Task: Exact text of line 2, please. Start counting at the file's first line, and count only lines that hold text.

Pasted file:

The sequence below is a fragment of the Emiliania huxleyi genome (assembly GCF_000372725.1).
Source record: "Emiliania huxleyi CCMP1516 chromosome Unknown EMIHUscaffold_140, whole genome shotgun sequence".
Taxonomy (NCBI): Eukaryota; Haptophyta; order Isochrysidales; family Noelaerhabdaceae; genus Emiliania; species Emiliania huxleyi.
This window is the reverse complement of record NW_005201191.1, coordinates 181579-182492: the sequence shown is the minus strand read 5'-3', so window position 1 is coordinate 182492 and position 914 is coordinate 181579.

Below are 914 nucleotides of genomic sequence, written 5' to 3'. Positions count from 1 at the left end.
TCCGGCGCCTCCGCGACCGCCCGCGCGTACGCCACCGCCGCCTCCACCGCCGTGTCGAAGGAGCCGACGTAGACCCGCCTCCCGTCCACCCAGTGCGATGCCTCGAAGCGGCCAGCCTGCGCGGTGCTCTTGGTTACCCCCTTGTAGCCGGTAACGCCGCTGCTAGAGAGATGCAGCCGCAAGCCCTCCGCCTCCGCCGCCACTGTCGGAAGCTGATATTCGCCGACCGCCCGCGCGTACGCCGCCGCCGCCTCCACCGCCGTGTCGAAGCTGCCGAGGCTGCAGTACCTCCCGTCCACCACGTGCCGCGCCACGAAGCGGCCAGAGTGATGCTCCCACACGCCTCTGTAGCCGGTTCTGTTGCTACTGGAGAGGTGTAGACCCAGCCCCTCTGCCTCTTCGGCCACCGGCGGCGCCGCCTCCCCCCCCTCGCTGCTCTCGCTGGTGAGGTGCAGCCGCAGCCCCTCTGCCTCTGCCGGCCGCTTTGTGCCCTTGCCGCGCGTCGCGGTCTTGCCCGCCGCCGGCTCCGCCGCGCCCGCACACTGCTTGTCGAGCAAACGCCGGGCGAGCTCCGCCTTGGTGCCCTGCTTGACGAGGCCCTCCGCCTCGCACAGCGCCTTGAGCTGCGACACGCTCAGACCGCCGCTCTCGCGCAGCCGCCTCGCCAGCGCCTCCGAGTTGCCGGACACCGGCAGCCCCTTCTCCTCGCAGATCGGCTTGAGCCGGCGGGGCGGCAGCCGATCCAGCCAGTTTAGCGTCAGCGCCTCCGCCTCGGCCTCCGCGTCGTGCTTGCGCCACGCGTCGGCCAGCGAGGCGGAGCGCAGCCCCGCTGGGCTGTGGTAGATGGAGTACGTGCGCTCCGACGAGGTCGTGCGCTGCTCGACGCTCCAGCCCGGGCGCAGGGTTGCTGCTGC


Source record: "Emiliania huxleyi CCMP1516 chromosome Unknown EMIHUscaffold_140, whole genome shotgun sequence".